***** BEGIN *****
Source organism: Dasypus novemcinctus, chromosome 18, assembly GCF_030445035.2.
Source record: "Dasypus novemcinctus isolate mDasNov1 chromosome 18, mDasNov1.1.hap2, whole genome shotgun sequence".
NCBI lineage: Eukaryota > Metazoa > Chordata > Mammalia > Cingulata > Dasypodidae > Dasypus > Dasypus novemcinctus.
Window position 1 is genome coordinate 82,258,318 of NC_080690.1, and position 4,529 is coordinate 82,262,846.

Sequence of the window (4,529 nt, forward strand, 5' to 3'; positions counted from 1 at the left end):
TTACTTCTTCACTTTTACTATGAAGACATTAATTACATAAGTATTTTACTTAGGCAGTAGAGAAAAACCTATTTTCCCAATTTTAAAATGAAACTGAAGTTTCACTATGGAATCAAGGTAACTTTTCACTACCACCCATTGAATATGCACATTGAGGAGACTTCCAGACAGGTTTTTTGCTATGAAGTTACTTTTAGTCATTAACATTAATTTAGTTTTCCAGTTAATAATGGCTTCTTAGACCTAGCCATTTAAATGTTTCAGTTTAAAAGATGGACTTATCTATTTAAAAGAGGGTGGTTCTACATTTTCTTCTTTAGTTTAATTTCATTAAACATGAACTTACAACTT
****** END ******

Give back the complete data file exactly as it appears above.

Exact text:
Source organism: Dasypus novemcinctus, chromosome 18, assembly GCF_030445035.2.
Source record: "Dasypus novemcinctus isolate mDasNov1 chromosome 18, mDasNov1.1.hap2, whole genome shotgun sequence".
NCBI lineage: Eukaryota > Metazoa > Chordata > Mammalia > Cingulata > Dasypodidae > Dasypus > Dasypus novemcinctus.
Window position 1 is genome coordinate 82,258,318 of NC_080690.1, and position 4,529 is coordinate 82,262,846.

Sequence of the window (4,529 nt, forward strand, 5' to 3'; positions counted from 1 at the left end):
TTACTTCTTCACTTTTACTATGAAGACATTAATTACATAAGTATTTTACTTAGGCAGTAGAGAAAAACCTATTTTCCCAATTTTAAAATGAAACTGAAGTTTCACTATGGAATCAAGGTAACTTTTCACTACCACCCATTGAATATGCACATTGAGGAGACTTCCAGACAGGTTTTTTGCTATGAAGTTACTTTTAGTCATTAACATTAATTTAGTTTTCCAGTTAATAATGGCTTCTTAGACCTAGCCATTTAAATGTTTCAGTTTAAAAGATGGACTTATCTATTTAAAAGAGGGTGGTTCTACATTTTCTTCTTTAGTTTAATTTCATTAAACATGAACTTACAACTT